In 2004, Carlie Brucia was walking home behind a car wash when surveillance video shows Joseph Smith walk up to her and abduct her. It was the last video of her alive and the last moments before her innocence would be lost along with her life.
Joseph Smith kidnapped, raped, and murdered the 11-year-old then dumped her body Smith in the woods behind Central Church of Christ on Proctor Road, where it was found five days later.
In December 2005, a jury recommended death for Smith by a 10-2 vote and also imposed concurrent life terms for the sexual assault and kidnapping convictions.
“He had a fair trail, it was 10 to 2 for him to have death penalty,” Judy Cornett said.
Cornett became friends with Carlie’s mom, Susan Schorpen, and spent every second with her during the trial.
Cornett knew how Schorpen felt. Her son was abducted, raped, and left for dead, but thankfully survived. Since that time Cornett has become an advocate to track child predators and started her own group called Predator Patrol.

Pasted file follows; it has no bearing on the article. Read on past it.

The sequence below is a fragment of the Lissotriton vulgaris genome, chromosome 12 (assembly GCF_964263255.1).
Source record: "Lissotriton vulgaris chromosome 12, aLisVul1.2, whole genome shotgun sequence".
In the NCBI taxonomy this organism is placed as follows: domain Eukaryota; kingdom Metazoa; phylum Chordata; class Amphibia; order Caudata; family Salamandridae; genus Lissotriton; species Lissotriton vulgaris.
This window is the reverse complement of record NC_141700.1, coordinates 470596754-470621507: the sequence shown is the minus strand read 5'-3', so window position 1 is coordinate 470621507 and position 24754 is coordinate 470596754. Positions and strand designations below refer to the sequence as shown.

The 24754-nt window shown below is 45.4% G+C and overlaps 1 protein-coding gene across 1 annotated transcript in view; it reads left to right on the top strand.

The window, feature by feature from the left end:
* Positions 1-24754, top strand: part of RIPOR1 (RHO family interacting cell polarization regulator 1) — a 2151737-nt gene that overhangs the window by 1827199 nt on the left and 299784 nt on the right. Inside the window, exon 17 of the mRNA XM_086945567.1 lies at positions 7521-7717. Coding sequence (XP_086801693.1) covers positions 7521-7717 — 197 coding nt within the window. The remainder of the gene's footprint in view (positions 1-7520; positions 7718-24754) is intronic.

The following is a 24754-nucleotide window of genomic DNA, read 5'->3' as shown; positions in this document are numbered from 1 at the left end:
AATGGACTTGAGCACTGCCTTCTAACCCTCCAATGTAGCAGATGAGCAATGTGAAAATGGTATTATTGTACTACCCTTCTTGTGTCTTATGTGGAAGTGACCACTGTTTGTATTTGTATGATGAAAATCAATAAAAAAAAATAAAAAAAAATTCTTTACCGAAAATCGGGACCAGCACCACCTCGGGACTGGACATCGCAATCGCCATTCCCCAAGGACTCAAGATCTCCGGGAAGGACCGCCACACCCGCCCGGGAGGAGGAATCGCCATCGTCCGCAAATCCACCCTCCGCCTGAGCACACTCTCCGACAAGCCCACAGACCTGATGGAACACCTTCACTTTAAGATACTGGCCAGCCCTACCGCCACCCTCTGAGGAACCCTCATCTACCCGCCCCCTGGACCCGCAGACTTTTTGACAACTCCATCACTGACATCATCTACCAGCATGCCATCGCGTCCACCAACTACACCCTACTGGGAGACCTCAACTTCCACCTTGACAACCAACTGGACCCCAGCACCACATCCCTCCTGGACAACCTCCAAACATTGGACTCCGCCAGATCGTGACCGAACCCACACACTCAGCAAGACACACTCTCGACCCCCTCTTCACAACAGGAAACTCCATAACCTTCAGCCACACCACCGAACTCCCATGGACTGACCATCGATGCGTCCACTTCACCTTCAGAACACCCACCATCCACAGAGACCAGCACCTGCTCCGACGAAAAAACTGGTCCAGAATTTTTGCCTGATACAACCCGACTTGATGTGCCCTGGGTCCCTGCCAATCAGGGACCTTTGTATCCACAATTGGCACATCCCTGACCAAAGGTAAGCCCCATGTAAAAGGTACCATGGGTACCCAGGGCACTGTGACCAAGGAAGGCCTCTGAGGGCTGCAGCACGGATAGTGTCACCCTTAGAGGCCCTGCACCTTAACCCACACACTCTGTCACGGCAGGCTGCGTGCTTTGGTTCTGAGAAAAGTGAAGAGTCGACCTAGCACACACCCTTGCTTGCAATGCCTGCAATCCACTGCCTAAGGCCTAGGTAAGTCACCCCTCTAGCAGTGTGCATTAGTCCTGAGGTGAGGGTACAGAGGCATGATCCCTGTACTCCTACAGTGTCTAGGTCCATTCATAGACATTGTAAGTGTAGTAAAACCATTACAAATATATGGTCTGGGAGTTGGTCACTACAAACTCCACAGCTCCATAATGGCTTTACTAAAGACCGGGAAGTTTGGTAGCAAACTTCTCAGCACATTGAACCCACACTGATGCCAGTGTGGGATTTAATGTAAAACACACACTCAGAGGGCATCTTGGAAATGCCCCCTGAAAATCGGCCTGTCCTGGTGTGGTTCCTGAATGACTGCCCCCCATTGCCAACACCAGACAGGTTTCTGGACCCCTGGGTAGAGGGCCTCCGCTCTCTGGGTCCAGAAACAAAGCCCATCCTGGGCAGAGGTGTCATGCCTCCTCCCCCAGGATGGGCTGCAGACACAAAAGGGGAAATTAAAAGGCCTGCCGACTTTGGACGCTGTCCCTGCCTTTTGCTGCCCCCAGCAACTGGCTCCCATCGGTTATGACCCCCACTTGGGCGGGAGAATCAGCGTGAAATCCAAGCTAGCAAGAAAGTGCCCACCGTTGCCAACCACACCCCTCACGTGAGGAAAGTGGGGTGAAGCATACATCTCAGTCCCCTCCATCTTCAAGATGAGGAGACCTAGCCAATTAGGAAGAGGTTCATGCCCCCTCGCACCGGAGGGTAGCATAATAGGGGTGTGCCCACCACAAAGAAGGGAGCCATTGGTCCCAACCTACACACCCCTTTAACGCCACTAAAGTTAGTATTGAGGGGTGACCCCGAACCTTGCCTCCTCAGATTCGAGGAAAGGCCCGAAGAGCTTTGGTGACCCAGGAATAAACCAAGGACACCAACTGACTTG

Cornett said Smith’s case going back into the hands of a jury doesn’t send a message that we are doing what is best for our children.
“This is not fair. Carlie didn't get a second chance in life, why, does he get a second chance?" Cornett said. "He committed a heinous crime against an innocent little girl. Why should he be able to walk the prison yards? His life should be terminated like hers was.”
Cornett said she is rallying groups to join her in Sarasota when Smith’s case is set for re-sentencing.
“Carlie no longer has a voice and there are a lot of others and somebody has to be the voice for these innocent children,” Cornett said. “We have to be a presence there. We have to let the courts know that we are not going to accept anything other than what he got when he went to trial in the past.”
No date has been set for the new re sentencing trial.
In 2016, the Florida Supreme Court twice ruled that the death penalty law was unconstitutional because it did not require a jury to unanimously impose capital punishment. The Florida Legislature updated the death penalty law requiring a unanimous jury to impose death in March.
Gov. Rick Scott signed the measure into law, opening the door for Smith and possibly hundreds of others to ask for lighter sentences.